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Rafał Myszka and Kinga Niedziółka-Rybak

described in two contexts, firstly as democratic (including) space, secondly, as totalitarian (egalitarian) space. The score suggests whether each particular space is of a democratic or totalitarian character ( Nawratek 2005 : 46) ( Tab. 1 ). Table 1 Defining terms Source: ( Nawratek 2005 : 46), modified by the authors Totalitarian space Democratic space Size of structure Monumental Exceeding the in the scale traditional of its context meaning Respecting the scale of its context Form of structure Monumental Harking back to

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Jarosław Kazimierczak and Piotr Kosmowski

each block and horizontal intensity of development (I H ) in each block. In field studies we used a 4-degree evaluation scale for buildings and their elevations. Each positive change in the years 2013–2016 scored +1 point while each negative change scored -1. The demolition of buildings which degraded the urban landscape scored +4 points, and a new building +5 points. Much less visible improvements than in block G took place in blocks F (I T =15.62), E (I T =13.21), C (I T =9.17), B (I T =6.83), and A (I T =2.34). The technical condition of buildings deteriorated in

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Simon Huhndorf and Jarosław Działek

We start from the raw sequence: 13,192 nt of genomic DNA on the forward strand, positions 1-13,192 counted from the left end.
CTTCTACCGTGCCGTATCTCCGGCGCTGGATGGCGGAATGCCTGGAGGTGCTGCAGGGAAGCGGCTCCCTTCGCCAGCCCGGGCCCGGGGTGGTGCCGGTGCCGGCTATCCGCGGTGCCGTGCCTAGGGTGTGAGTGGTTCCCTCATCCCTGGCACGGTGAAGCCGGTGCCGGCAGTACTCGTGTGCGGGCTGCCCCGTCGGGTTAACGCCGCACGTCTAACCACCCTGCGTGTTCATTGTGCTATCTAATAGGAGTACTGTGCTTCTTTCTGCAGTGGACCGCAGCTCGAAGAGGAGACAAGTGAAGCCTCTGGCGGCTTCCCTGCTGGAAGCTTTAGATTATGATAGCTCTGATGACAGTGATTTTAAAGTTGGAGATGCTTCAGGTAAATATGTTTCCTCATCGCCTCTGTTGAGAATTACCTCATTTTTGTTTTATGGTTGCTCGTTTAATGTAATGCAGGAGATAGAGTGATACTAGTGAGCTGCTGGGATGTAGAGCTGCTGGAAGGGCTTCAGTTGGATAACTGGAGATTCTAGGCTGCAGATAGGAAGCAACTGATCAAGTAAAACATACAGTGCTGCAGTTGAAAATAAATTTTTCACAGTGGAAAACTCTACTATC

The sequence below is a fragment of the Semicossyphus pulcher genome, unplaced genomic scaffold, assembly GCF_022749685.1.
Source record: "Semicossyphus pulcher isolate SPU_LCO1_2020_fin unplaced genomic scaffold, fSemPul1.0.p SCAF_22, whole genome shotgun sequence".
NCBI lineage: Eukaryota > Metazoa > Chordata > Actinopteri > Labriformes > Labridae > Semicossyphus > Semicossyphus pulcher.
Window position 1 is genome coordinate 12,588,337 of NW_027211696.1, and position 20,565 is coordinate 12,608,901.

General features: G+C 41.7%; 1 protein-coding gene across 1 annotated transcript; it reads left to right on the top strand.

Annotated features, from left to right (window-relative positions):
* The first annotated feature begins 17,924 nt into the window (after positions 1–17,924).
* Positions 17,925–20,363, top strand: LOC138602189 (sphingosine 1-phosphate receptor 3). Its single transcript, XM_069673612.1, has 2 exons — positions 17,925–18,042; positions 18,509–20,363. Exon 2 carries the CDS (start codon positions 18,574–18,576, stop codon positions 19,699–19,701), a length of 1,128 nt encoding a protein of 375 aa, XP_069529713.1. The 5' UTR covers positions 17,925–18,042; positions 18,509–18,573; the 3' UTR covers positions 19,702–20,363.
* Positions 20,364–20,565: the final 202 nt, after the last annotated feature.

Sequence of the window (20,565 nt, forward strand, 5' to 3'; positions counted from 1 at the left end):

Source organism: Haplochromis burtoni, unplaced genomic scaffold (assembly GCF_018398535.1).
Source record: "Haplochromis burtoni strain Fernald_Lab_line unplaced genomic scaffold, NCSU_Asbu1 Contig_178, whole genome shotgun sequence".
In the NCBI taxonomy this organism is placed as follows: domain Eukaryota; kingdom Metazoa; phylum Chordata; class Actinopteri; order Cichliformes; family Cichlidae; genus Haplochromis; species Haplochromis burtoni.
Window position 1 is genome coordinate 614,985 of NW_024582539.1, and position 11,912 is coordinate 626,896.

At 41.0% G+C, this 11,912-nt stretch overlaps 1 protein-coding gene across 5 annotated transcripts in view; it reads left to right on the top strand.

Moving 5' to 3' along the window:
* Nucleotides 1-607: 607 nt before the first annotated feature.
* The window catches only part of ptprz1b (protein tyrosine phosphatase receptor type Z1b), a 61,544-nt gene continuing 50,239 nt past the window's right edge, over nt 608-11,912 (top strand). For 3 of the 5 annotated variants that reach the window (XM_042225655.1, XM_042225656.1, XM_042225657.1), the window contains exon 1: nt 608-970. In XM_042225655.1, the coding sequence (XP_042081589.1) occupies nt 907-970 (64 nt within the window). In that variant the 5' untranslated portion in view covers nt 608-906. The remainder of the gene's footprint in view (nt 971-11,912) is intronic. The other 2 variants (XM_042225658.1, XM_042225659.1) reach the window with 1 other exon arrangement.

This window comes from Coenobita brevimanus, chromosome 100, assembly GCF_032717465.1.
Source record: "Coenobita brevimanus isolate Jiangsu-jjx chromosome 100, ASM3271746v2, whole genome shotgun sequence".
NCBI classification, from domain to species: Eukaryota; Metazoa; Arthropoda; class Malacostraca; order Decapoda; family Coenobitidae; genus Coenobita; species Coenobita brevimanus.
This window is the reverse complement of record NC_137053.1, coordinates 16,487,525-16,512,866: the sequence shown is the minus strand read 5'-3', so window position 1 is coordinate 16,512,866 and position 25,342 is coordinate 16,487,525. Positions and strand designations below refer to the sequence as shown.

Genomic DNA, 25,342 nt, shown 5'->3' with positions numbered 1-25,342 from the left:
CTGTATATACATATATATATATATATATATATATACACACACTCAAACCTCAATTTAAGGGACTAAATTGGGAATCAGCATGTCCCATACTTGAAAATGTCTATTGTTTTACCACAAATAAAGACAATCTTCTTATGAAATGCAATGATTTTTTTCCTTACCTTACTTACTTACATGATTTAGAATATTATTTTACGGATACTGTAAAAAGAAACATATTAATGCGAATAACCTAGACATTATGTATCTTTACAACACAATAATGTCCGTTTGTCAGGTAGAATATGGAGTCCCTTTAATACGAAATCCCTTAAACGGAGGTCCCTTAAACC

libraries such a strict number does not exist. Therefore, the E2SFCA is applied in this paper. Even though the results (E2SFCA-values) were finally calculated with a free ArcGIS add-in Download link: , the underlying background process of this calculation will be summarised For further and more detailed explanations of the method see Luo and Qi (2009) . in the following outline. As the name of the method

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Nick Bailey, Joanna L. Stewart and Jon Minton

in 2004 and in 2015/2016, and hence the change in share. Using this score, LSOAs are grouped into neighbourhood poverty change quintiles within each city, from those with the largest decrease in their poverty share (1) through those where poverty was little changed (3) to those with the largest increases in poverty share (5). It is worth noting that this approach compares the distribution of poverty within the city at one point in time with its distribution at another point in time. It is measuring the relative distribution rather than absolute changes. It is not

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Adam Radzimski

( van Gent et al. 2009 ). Neither is there some common understanding on the criteria to be applied in delineating such areas. According to W. van Gent et al. (2009 : 55), deprived areas are places where place-based liveability issues (like vandalism, anti-social behaviour, crime etc.) are coupled with, and are assumed to be a source of, sustained economic deprivation. Multiple socio-economic variables and composite scores are used more frequently and are believed to be more appropriate measures of spatial disadvantage than simple income indicators ( Pawson & Herath